Welcome to Oscar Experts Typing, a weekly column in which Gold Derby editors and Experts Joyce Eng and Christopher Rosen discuss the Oscar race — via Slack, of course. This week, as “The Whale” hits theaters, we reexamine Best Actor.
Christopher Rosen: Hello, Joyce! We’re back at it again with our fingers ready to type about what seems like one of the most competitive acting categories of the year, even if Film Twitter doesn’t want to admit that’s the case. I’m typing, of course, about Best Actor, where Brendan Fraser has been the online pick of choice for months thanks to his performance in “The Whale.” But while Fraser has some compelling narrative juice as both a comeback performer and former beloved star of ’90s comfort food movies, neither one of us are convinced he’ll be the last man standing here. But maybe that’s putting the cart before the horse. This is one of my favorite categories to predict because there are seemingly three obvious locks – Fraser, New York Film Critics Circle and National Board of Review winner Colin Farrell for “The Banshees of Inisherin” and Austin Butler for “Elvis” — and then a whole lot of dart throws. I’ve got Bill Nighy for “Living” and Mr. Tom Cruise for “Top Gun: Maverick” rounding out my five. But I’m not really convinced either will make the cut and I’ve toyed in recent days with putting in Tom Hanks for “A Man Called Otto,” Gabriel LaBelle for “The Fabelmans,” Paul Mescal for “Aftersun,” and even W*ll Smith for “Emancipation” (I know). But maybe that’s the reason I keep it locked in on Nighy and Cruise: there aren’t really a lot of options that feel any stronger than those two men, and each of those nominations — while deserved — also feel like lifetime achievement honors to boot. If I had to pick an alternate now, it would be Hanks. “A Man Called Otto” — an American adaptation of “A Man Called Ove,” the best-selling Swedish novel that was turned into an Oscar-nominated feature — is down-the-middle Oscar stuff, and if this were 10 years ago, I’d probably have it in my Best Picture lineup. Hanks is great, kind of doing a grumpy Clint Eastwood bit but with the Hanks heart of gold and the comic timing of his ‘90s run. The academy has often ignored iconic latter-day Hanks performances — I’m still waiting for his nominations for “Captain Phillips” and “Bridge of Spies” — but in a fluid year without many options, what if he gets in? Joyce, talk me out of this and then tell us what to make of the top three candidates — is Fraser the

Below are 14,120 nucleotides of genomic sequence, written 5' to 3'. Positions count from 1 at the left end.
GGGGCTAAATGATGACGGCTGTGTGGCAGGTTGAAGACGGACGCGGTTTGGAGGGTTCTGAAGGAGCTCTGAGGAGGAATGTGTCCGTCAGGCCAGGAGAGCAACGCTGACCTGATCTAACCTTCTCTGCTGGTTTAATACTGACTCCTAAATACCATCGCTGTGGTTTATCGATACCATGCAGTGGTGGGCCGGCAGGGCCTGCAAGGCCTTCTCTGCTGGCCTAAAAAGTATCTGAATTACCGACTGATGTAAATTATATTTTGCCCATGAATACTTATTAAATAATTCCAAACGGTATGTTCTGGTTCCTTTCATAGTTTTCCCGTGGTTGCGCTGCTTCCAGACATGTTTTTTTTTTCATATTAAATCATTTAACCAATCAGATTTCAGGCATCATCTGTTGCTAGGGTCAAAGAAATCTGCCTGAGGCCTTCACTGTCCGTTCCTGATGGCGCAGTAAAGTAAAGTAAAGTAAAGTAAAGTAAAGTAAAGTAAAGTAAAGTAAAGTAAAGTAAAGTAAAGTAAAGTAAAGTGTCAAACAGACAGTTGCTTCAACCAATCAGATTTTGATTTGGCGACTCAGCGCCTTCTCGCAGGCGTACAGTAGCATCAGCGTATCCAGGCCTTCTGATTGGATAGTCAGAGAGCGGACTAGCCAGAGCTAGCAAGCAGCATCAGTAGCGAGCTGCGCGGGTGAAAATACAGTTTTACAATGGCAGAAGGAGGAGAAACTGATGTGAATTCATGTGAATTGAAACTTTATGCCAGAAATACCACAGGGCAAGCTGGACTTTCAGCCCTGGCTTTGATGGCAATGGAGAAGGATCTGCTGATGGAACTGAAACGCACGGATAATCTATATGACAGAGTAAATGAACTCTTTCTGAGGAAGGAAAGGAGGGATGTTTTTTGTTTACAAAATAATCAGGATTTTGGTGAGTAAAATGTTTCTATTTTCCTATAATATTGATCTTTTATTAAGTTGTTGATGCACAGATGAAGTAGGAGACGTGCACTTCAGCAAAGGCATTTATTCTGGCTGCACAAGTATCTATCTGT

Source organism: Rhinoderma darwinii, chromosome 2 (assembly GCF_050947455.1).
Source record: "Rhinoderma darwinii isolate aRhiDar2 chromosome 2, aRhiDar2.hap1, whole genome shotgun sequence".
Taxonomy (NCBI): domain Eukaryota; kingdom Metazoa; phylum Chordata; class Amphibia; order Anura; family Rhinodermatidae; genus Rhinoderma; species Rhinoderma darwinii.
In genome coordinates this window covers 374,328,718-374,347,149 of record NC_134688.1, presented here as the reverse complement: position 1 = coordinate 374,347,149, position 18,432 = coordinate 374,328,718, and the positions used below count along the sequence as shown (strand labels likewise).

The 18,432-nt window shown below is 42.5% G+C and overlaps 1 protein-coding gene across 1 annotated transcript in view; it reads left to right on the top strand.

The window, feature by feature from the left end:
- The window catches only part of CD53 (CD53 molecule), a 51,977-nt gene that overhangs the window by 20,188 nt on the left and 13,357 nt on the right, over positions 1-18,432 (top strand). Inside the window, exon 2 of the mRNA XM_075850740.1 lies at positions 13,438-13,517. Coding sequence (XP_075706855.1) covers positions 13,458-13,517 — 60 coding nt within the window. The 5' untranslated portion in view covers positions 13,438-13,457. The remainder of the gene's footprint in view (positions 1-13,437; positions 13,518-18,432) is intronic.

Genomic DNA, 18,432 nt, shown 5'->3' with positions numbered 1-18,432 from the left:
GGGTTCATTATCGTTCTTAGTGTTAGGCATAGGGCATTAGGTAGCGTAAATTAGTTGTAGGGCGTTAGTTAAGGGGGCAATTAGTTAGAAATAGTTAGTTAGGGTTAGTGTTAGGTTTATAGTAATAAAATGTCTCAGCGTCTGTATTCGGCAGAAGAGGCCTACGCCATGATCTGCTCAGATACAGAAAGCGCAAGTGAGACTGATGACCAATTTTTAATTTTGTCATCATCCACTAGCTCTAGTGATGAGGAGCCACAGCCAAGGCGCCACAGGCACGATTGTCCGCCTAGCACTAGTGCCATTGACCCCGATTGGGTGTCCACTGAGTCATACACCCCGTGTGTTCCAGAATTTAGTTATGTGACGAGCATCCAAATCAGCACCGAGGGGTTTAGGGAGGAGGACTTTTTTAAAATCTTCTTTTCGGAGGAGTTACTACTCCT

George king of the jungle?
joyceeng: Remember when Hanks was in play for double noms for “Captain Phillips” and “Saving Mr. Banks” and was doubly snubbed? That might happen again, except he’s not widely expected (yet) to get in for either “A Man Called Otto” or “Elvis,” though you and I both have him getting shortlisted for the latter elsewhere. It’s also funny that he couldn’t even win at the Australian Academy of Cinema and Television Arts Awards, aka the Aussie Oscars, when “Elvis” swept. Anyway, I have the same Best Actor five as you do. Nighy isn’t safe like the top three, but with a dearth of options, he should be OK. He’s also got Hugh Jackman, his direct Sony Pictures Classics competition, stumping for him now. Is this a backwards way of campaigning for “The Son”? Imagine telling someone 11 months ago that people will be seriously predicting Tom Cruise for a Best Actor nomination for “Top Gun: Maverick.” But here we are. I have him in because he, on paper, has the fewest shortcomings of the fringe contenders. Hanks has the better Oscar résumé, but he’s had so much trouble scoring nominations this century that I can’t be confident in him as a filler nominee for a late movie. As for Cruise’s “Mummy” predecessor, we discussed Fraser’s standing the other day. So far he has not been “performing” like a runaway sweeper: Volpi Cup loss to Farrell, Gotham loss to Danielle Deadwyler, Independent Spirit Award snub. And while he was not expected to win NYFCC, an NBR win was on the table, considering that group’s tastes, but it went with Farrell as well. Fraser can definitely turn things around with the televised awards (of course, he’s not attending the Golden Globes, so there will be no speech if he wins). But this category is also the most connected to Best Picture, and with the polarizing reception to “The Whale” — in theaters now! — that might hold him back in the end. Then again, the industry could just bawl their eyes out over “The Whale” like they did “CODA,” so who knows. You basically talked to everyone from “The Whale” this week, so I am shocked that you have not moved it into more categories. Where is Chris and what have you done to him?